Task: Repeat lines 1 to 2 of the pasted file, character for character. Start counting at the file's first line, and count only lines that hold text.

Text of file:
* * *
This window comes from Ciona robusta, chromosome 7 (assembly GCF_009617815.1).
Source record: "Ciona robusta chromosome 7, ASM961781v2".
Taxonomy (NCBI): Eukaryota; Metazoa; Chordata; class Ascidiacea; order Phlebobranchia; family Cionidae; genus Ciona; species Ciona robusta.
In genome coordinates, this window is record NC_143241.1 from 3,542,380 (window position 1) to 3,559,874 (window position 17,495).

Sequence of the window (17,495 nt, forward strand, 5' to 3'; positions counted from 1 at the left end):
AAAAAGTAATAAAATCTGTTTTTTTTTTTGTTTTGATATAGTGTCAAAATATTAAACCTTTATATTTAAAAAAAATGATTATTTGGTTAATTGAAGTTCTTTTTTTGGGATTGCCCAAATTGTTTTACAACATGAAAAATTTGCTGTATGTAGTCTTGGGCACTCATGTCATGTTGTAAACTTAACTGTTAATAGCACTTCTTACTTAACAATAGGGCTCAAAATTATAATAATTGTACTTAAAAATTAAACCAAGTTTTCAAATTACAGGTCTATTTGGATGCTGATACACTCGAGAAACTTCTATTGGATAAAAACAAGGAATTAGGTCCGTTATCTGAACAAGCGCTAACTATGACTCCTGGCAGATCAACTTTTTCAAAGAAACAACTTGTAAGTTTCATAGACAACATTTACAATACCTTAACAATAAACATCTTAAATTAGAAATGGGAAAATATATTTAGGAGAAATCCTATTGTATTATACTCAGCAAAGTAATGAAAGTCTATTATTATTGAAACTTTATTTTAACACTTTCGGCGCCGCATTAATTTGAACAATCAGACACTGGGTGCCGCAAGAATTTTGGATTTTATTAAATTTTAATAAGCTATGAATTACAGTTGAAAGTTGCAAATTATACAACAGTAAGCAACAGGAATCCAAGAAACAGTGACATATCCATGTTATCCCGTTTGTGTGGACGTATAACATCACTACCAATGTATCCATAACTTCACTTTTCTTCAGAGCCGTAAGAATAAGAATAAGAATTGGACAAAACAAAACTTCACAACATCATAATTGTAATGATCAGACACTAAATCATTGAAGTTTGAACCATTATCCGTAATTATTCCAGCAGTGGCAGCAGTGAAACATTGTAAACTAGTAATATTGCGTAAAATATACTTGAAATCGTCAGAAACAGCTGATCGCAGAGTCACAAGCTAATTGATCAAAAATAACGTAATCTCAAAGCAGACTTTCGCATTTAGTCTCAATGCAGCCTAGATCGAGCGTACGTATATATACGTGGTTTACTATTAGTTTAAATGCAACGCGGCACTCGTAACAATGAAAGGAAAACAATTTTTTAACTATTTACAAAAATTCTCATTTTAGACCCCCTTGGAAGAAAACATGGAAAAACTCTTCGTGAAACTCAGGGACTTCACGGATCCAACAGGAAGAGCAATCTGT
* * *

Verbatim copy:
This window comes from Ciona robusta, chromosome 7 (assembly GCF_009617815.1).
Source record: "Ciona robusta chromosome 7, ASM961781v2".